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Archive 2013 · Landscape Tilt Shift users
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p.1 #1 · p.1 #1 · Landscape Tilt Shift users

I purchased my tilt shift for front to back sharpness and I am doing this with every shot. Lately I am thinking my images are too flat, one dimensional i guess.

Do other tilt shift users always strive for front to back sharpness or use selective focusing too? It feels like another rut I seem to be getting into. I am thinking while my 21mm zeiss images aren't sharp front to back, they have more of a 3d look.


Nov 15, 2013 at 05:21 AM
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p.1 #2 · p.1 #2 · Landscape Tilt Shift users

Really all comes down to quality and direction of the light.

You can have total near to far focus and still have a great sense of depth, or you can shoot ultra shallow DoF with selective focus and still have very flat looking images

Nov 15, 2013 at 06:13 AM
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p.1 #3 · p.1 #3 · Landscape Tilt Shift users

We would need o see a sample of your images that disappoint you.

IMO the real issue is not the issue of focus but one of lighting.
A scene with raking side light will look far more 3D than one lit from behind the photographer or in flat light.

Nov 15, 2013 at 06:14 AM
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p.1 #4 · p.1 #4 · Landscape Tilt Shift users

true about the light. I rarely get out in the golden hours due to real life commitments. And as there isn't much of interest around here apart from water I am usually making the most of the many overcast days. I'll try to find a sample.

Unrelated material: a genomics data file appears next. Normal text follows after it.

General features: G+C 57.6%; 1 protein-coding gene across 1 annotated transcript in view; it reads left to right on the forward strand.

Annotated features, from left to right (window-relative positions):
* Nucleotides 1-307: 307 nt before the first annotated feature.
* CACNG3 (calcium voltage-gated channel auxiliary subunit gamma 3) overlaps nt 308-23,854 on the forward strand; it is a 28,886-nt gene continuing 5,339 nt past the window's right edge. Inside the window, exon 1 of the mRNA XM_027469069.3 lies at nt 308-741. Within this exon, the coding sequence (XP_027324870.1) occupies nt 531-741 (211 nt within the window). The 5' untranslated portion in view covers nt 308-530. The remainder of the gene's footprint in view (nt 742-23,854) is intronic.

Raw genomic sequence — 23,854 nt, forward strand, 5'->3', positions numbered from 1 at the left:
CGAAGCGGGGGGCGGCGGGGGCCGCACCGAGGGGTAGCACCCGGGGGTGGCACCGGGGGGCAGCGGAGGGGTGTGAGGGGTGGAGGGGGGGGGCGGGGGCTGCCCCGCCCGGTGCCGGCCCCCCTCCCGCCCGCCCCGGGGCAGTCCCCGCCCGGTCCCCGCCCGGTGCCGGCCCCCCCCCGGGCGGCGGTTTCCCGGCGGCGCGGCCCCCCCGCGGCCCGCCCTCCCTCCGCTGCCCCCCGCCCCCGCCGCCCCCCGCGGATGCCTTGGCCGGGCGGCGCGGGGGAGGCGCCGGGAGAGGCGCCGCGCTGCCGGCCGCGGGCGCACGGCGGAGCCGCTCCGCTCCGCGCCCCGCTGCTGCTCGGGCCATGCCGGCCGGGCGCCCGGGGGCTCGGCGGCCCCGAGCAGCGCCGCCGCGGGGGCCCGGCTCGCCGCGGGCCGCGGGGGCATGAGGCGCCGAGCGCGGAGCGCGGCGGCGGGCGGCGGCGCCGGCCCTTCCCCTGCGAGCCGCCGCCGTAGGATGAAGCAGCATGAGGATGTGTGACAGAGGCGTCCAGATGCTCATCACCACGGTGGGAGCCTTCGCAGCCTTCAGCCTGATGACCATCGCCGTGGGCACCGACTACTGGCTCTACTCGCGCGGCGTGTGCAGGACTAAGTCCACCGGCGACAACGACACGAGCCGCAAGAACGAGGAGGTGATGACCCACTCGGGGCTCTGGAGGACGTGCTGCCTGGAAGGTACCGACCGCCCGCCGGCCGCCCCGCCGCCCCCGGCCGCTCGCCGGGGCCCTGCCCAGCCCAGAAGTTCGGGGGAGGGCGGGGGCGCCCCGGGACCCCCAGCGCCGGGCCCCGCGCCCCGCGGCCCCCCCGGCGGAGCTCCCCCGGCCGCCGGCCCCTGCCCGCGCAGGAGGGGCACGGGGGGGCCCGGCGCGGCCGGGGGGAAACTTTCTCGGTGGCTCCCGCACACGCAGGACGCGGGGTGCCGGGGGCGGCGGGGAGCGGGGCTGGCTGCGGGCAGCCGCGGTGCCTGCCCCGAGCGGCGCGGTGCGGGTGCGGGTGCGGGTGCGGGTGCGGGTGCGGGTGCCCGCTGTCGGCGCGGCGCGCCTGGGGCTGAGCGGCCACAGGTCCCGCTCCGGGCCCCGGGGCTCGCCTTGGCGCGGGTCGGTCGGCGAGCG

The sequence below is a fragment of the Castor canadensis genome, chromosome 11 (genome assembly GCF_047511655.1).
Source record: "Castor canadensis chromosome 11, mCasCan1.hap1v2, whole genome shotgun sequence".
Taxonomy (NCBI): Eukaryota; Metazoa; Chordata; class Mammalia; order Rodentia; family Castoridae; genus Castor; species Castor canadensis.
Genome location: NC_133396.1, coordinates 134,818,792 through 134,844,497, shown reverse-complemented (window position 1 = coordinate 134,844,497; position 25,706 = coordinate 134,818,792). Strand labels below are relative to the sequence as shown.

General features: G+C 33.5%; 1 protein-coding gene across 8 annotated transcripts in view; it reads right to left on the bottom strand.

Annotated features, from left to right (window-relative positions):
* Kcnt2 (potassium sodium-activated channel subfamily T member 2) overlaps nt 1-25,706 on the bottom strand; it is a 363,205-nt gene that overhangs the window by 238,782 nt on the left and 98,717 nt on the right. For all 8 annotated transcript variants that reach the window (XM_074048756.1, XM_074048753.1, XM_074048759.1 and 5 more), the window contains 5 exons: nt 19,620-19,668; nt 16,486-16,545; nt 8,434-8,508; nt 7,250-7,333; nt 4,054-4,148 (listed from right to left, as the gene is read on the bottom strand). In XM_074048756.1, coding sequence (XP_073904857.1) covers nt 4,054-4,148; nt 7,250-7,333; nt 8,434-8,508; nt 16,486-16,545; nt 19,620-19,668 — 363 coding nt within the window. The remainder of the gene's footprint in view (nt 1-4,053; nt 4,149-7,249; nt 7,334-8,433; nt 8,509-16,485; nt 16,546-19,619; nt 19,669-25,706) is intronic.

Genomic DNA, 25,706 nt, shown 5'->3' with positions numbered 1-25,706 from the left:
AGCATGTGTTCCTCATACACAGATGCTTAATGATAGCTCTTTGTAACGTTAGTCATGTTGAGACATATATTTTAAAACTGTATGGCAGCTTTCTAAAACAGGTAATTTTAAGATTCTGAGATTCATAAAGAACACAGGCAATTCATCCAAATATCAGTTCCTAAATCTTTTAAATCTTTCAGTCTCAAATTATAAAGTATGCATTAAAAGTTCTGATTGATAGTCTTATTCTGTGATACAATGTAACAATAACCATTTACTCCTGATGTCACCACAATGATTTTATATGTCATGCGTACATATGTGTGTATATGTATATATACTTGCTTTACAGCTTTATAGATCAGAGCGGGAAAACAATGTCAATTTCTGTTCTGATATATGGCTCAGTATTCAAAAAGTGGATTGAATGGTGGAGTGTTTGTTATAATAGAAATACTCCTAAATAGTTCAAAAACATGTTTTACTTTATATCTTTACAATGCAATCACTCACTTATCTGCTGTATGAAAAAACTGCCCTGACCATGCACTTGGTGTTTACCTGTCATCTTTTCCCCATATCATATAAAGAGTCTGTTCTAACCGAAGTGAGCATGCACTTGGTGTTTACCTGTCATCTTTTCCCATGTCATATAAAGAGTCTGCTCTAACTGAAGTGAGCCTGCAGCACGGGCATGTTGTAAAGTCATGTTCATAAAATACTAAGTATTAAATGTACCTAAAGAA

Nov 15, 2013 at 06:24 AM

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p.1 #5 · p.1 #5 · Landscape Tilt Shift users

Lighting helps, but you are also talking about microcontrast differences in the glass.

The larger image circle of the TS simply does not have the same amount of micro-contrast that the Zeiss has. This is independent of the lighting involved.

A few things that come to mind are:

1. What apertures are you shooting your TS with?
With tilt applied, it is often not necessary to shoot with as small an aperture as you would with a straight lens. The significance of this is that you incur less diffraction. Even the diff between 5.6 vs. 8.0 or 11.0 can have some impact on your micro-contrast levels.

2. How much tilt are you using?
A common mistake is to apply too much tilt. The wider the lens, the less tilt is needed to achieve an impact on your near/far than with a longer FL lens. I find that with my 24L TS-E II that only 1 or 2 degrees of tilt is appropriate, unless I'm really close to my near foreground. By really close I'm mean 6" to 18". If you are standing or on a tripod ... you're not that close to the ground your standing on.

3. Overcast light is of a lower contrast than raking light. But it isn't just the direction of the raking light, but also that the raking light is more specular light. Specular light will provide more contrast than overcast/diffuse light. The variance in microcontrast of the lenses is compounded by the variance in contrast (not just direction) of your light.

So, while there are reductions in contrast being impacted by the micro-contrast of the lens, potential reductions in contrast from diffraction from too small aperture/too much tilt, and soft lighting ... all is not lost.

Recognizing the variance in contrast being projected and captured, we can adjust our processing to compensate. The pp needed for a lower contrast scene is different from a higher contrast scene, i.e. one size pp does not fit all. At the end of the day, the micro-contrast if the scene impacts the "3D-ishness". To a degree this can be generated in PP as was noted in the great "What is 3D" thread a few years back. Can your PP perform heroic 3D renderings ... just depends, but often times herioic isn't needed, just a recognition that you are starting with different levels of micro-contrast, so you need to use different levels of pp.